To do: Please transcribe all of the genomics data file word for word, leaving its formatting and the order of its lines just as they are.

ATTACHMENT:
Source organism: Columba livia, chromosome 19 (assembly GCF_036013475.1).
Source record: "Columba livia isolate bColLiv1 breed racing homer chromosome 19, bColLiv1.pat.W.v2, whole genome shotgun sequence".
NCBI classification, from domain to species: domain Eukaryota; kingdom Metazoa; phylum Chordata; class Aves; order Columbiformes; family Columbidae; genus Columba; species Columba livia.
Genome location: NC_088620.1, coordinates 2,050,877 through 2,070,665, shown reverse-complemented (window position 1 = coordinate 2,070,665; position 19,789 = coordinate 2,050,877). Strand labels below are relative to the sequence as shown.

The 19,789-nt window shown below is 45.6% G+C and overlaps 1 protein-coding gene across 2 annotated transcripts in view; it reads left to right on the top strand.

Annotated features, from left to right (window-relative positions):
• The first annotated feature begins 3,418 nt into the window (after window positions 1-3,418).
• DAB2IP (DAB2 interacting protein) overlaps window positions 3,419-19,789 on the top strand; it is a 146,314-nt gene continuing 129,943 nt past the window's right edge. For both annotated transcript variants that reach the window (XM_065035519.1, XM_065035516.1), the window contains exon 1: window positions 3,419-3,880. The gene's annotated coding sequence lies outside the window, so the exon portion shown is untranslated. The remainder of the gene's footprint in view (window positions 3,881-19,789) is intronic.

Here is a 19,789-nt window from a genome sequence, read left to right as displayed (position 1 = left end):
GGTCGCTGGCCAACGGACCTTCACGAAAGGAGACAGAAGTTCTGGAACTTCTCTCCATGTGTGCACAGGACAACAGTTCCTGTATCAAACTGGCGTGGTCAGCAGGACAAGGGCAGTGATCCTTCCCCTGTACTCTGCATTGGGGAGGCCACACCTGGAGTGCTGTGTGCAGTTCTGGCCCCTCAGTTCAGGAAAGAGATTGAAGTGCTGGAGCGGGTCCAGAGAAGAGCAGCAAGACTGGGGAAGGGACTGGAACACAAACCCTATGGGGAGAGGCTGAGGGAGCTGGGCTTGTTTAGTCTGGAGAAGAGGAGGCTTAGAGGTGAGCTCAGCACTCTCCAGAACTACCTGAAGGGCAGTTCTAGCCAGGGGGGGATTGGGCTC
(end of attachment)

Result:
Source organism: Columba livia, chromosome 19 (assembly GCF_036013475.1).
Source record: "Columba livia isolate bColLiv1 breed racing homer chromosome 19, bColLiv1.pat.W.v2, whole genome shotgun sequence".
NCBI classification, from domain to species: domain Eukaryota; kingdom Metazoa; phylum Chordata; class Aves; order Columbiformes; family Columbidae; genus Columba; species Columba livia.
Genome location: NC_088620.1, coordinates 2,050,877 through 2,070,665, shown reverse-complemented (window position 1 = coordinate 2,070,665; position 19,789 = coordinate 2,050,877). Strand labels below are relative to the sequence as shown.

The 19,789-nt window shown below is 45.6% G+C and overlaps 1 protein-coding gene across 2 annotated transcripts in view; it reads left to right on the top strand.

Annotated features, from left to right (window-relative positions):
• The first annotated feature begins 3,418 nt into the window (after window positions 1-3,418).
• DAB2IP (DAB2 interacting protein) overlaps window positions 3,419-19,789 on the top strand; it is a 146,314-nt gene continuing 129,943 nt past the window's right edge. For both annotated transcript variants that reach the window (XM_065035519.1, XM_065035516.1), the window contains exon 1: window positions 3,419-3,880. The gene's annotated coding sequence lies outside the window, so the exon portion shown is untranslated. The remainder of the gene's footprint in view (window positions 3,881-19,789) is intronic.

Here is a 19,789-nt window from a genome sequence, read left to right as displayed (position 1 = left end):
GGTCGCTGGCCAACGGACCTTCACGAAAGGAGACAGAAGTTCTGGAACTTCTCTCCATGTGTGCACAGGACAACAGTTCCTGTATCAAACTGGCGTGGTCAGCAGGACAAGGGCAGTGATCCTTCCCCTGTACTCTGCATTGGGGAGGCCACACCTGGAGTGCTGTGTGCAGTTCTGGCCCCTCAGTTCAGGAAAGAGATTGAAGTGCTGGAGCGGGTCCAGAGAAGAGCAGCAAGACTGGGGAAGGGACTGGAACACAAACCCTATGGGGAGAGGCTGAGGGAGCTGGGCTTGTTTAGTCTGGAGAAGAGGAGGCTTAGAGGTGAGCTCAGCACTCTCCAGAACTACCTGAAGGGCAGTTCTAGCCAGGGGGGGATTGGGCTC